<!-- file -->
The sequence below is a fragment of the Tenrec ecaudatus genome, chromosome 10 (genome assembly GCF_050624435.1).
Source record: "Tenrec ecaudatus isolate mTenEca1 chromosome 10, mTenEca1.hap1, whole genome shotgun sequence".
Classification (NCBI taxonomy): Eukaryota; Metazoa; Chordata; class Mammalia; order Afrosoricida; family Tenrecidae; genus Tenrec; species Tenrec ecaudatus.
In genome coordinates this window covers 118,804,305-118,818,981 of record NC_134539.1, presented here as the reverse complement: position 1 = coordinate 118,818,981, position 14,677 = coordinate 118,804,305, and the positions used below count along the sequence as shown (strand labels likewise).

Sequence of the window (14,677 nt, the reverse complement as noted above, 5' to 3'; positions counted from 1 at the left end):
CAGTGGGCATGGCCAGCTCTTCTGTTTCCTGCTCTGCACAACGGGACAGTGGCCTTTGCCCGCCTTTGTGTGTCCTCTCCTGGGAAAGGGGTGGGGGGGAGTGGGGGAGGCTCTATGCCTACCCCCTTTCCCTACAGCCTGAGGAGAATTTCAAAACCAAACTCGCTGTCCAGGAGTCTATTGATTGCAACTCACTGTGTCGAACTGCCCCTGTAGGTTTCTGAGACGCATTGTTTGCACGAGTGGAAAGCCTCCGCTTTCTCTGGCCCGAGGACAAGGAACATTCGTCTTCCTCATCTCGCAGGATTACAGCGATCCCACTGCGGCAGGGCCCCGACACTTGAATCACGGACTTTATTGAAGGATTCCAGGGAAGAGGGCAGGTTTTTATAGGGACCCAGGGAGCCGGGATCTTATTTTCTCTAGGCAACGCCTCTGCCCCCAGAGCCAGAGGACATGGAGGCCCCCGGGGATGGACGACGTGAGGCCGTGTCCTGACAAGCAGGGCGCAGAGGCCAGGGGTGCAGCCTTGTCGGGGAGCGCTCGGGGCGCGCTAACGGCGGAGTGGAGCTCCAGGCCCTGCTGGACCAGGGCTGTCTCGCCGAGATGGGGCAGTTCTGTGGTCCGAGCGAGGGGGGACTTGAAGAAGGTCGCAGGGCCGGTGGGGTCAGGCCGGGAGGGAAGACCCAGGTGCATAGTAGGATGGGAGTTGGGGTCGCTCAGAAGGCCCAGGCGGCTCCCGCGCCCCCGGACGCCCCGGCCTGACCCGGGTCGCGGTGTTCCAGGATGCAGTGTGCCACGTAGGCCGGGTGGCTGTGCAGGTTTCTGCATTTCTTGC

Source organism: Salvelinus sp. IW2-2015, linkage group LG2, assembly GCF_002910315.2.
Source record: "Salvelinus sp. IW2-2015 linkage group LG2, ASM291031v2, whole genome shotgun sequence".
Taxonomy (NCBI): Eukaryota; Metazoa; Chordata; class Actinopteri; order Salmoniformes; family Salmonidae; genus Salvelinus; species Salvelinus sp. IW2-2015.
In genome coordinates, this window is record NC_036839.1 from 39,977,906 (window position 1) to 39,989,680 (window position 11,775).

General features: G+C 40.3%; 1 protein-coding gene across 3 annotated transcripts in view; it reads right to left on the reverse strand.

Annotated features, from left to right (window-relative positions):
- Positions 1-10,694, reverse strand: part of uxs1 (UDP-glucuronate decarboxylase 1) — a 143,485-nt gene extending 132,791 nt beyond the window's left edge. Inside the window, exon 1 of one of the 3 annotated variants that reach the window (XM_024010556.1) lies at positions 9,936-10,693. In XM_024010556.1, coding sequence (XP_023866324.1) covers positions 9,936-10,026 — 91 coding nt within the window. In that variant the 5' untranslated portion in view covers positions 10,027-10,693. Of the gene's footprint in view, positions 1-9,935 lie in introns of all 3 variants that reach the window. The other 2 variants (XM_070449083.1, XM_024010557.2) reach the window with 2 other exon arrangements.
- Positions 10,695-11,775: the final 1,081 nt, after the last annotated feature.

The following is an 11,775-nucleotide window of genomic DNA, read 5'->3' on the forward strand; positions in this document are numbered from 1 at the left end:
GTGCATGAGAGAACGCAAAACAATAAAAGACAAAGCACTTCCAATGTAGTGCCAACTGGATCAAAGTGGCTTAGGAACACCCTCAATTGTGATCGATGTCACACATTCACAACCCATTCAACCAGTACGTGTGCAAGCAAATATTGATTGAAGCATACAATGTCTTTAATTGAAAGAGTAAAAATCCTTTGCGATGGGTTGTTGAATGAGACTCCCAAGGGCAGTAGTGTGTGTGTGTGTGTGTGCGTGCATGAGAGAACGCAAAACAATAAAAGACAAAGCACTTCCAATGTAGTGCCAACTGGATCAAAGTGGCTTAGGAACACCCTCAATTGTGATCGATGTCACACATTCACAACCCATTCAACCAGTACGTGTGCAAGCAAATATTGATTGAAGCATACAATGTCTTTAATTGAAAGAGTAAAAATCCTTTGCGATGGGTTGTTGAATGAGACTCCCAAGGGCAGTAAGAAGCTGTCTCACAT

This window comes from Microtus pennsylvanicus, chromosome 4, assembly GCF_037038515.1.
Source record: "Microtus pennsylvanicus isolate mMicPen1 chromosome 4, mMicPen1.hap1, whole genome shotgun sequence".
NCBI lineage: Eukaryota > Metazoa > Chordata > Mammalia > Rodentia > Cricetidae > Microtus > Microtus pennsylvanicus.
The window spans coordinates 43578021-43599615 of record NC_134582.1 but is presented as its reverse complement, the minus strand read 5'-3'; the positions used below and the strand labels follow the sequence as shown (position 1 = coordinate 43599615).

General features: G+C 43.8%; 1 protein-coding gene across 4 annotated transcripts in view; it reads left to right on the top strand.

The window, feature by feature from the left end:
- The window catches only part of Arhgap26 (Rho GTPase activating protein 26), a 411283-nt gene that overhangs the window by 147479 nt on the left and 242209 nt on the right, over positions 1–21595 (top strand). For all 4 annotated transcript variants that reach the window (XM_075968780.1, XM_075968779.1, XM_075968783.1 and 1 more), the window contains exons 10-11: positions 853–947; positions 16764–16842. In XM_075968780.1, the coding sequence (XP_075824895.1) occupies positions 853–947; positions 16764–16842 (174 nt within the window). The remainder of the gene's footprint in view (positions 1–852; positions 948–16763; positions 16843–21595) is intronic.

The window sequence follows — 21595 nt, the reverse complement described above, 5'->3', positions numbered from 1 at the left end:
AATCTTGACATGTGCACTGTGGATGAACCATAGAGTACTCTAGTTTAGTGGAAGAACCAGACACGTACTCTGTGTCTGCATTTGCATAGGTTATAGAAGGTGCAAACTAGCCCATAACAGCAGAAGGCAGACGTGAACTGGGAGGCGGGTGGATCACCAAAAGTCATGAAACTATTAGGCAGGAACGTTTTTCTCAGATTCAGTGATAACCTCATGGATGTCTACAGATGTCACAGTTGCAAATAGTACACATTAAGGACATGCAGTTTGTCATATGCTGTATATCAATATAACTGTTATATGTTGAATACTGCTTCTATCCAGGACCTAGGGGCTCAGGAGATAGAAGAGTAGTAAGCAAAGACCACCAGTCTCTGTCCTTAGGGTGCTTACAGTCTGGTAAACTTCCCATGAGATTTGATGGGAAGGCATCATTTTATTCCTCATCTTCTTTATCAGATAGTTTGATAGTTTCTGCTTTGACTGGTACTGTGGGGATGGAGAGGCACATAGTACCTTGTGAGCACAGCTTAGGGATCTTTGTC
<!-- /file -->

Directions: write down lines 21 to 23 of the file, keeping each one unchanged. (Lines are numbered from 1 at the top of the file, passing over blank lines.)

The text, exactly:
General features: G+C 43.8%; 1 protein-coding gene across 4 annotated transcripts in view; it reads left to right on the top strand.

The window, feature by feature from the left end:
- The window catches only part of Arhgap26 (Rho GTPase activating protein 26), a 411283-nt gene that overhangs the window by 147479 nt on the left and 242209 nt on the right, over positions 1–21595 (top strand). For all 4 annotated transcript variants that reach the window (XM_075968780.1, XM_075968779.1, XM_075968783.1 and 1 more), the window contains exons 10-11: positions 853–947; positions 16764–16842. In XM_075968780.1, the coding sequence (XP_075824895.1) occupies positions 853–947; positions 16764–16842 (174 nt within the window). The remainder of the gene's footprint in view (positions 1–852; positions 948–16763; positions 16843–21595) is intronic.